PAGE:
The Heuristic Model of Persuasion
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Implicit in traditional information-processing models of persuasion such as McGuire's (1972) reception-yielding framework and the cognitive response approach (Greenwald, 1968; Petty, Ostrom, & Brock, 1981) is the view that recipients of persuasive messages engage in a considerable amount of information processing in deciding whether to accept a message's overall position; that is, people are often assumed to attend to, comprehend, and cognitively elaborate upon persuasive argumentation, and to think in some depth about the issue discussed in the persuasive message (see Eagly & Chaiken, 1984, for a fuller discussion of these approaches). In contrast to this systematic conceptualization of persuasion (see Chaiken, 1978, 1980), this chapter focuses in more detail on an alternative conceptualization called the "heuristic" model of persuasion (Chaiken, 1978, 1980, 1982; Chaiken & Eagly, 1983; Eagly & Chaiken, 1984). The thrust of the heuristic conceptualization is that opinion change in response to persuasive communications is often the outcome of only a minimal amount of information processing. According to the model, people exert little cognitive effort in judging the validity of a persuasive message and, instead, may base their agreement with a message on a rather superficial assessment of a variety of extrinsic persuasion cues such as surface or structural characteristics of the message itself (e.g., its length or number of arguments), communicator characteristics (e.g., expertise, likability, physical attractiveness), and audience characteristics (e.g., positive or negative audience reactions to the message). The idea that people often perform tasks and make decisions and other judgments after only minimal information processing has gained increasing attention in both cognitive psychology (e.g., Craik & Lockhart, 1972; Schneider & Shiffrin, 1977; Shiffrin & Schneider, 1977) and social psychology (e.g., Abelson, 1976;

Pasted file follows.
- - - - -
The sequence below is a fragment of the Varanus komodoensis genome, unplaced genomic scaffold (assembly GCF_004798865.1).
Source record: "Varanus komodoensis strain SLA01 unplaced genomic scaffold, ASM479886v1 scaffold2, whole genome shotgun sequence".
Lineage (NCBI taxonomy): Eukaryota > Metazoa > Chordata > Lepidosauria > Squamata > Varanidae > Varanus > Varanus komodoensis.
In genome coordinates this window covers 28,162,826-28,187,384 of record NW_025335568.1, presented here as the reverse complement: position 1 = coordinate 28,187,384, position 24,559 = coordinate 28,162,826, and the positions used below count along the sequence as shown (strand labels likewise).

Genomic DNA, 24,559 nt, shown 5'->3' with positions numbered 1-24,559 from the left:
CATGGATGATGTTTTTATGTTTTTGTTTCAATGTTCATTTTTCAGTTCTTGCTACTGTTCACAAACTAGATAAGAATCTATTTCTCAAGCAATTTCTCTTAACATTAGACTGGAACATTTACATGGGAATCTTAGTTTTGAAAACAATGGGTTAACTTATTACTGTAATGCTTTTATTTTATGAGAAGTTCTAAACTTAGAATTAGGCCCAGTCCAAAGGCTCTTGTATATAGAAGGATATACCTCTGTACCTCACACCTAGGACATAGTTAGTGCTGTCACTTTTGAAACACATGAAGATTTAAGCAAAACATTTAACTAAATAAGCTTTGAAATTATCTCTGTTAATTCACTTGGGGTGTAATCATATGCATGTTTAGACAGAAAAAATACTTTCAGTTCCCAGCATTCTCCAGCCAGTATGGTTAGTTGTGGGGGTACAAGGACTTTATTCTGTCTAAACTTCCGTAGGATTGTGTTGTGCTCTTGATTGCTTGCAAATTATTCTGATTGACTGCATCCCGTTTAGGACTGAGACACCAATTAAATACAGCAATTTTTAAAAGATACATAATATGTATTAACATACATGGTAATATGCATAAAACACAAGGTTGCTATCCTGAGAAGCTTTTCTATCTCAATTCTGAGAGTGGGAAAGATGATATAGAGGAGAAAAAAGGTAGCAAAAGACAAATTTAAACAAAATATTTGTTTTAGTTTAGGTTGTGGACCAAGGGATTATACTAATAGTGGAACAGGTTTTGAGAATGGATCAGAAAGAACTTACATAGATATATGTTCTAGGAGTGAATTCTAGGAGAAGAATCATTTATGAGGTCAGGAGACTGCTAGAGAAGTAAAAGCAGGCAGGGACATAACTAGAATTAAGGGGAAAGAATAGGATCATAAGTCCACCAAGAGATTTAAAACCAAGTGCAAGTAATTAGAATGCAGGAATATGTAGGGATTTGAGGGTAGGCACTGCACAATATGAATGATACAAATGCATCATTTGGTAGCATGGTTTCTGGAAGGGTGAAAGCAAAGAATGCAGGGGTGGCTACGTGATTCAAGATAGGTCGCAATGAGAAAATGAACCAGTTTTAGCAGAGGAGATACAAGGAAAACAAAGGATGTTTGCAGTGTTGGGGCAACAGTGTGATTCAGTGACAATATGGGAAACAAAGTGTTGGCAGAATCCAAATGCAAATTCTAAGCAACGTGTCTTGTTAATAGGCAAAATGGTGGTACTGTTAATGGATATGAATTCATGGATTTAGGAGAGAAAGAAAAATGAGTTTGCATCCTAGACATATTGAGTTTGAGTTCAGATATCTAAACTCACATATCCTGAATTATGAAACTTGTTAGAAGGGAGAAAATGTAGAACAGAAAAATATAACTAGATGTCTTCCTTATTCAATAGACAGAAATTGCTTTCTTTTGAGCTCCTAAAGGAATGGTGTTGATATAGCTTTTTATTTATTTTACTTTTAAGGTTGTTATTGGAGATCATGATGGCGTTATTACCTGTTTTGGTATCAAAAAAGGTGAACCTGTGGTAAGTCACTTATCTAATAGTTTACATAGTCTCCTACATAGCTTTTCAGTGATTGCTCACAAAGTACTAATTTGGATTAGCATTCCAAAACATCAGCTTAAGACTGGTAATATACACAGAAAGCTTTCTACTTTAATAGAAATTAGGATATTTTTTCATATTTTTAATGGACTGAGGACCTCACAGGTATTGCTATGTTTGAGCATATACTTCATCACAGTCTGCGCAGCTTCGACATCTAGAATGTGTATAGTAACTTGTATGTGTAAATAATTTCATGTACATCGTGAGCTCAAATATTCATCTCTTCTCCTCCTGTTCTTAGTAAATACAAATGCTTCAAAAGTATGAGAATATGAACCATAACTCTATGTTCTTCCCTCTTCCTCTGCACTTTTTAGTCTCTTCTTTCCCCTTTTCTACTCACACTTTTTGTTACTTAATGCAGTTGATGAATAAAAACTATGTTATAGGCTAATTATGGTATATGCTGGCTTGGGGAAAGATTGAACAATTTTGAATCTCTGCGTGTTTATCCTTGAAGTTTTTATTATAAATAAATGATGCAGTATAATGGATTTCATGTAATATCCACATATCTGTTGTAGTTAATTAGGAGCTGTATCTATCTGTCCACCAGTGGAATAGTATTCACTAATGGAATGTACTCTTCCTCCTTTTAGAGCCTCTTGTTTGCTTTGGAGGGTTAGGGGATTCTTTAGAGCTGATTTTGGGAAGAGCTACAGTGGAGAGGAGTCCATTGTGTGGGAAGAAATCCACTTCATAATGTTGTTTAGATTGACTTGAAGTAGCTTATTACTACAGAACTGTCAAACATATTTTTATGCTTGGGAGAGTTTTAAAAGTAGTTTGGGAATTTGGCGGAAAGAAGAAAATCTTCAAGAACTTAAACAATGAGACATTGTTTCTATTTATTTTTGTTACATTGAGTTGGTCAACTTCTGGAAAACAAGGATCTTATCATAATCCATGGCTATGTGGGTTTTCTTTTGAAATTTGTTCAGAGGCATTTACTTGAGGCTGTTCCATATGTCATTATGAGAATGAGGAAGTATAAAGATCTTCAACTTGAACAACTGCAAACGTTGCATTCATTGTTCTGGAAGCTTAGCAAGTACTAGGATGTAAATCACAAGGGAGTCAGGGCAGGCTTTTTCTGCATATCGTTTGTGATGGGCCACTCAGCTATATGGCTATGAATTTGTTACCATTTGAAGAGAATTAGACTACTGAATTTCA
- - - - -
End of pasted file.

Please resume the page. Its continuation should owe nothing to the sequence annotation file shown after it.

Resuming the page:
Bargh, 1984; Cialdini, 1985; Langer, 1978). Moreover, within the social influence area per se, this idea has found expression in Petty and Cacioppo's (1981; Cacioppo & Petty, Chapter 2, this volume) "central versus peripheral" framework and in Cialdini's (1985; Chapter 7, this volume) attempt to understand compliance phenomena in terms of a set of "compliance principles" not unlike some of the simple decision rules featured in the heuristic model of persuasion. Nevertheless, aside from the heuristic model, the central versus peripheral framework, and a few informal observations by persuasion theorists (e.g., McGuire's (1969) discussion of the "lazy organism" message recipient), the view that people may often be minimalist information processors is largely absent in contemporary cognitive accounts of the persuasion process (see Eagly & Chaiken, 1984).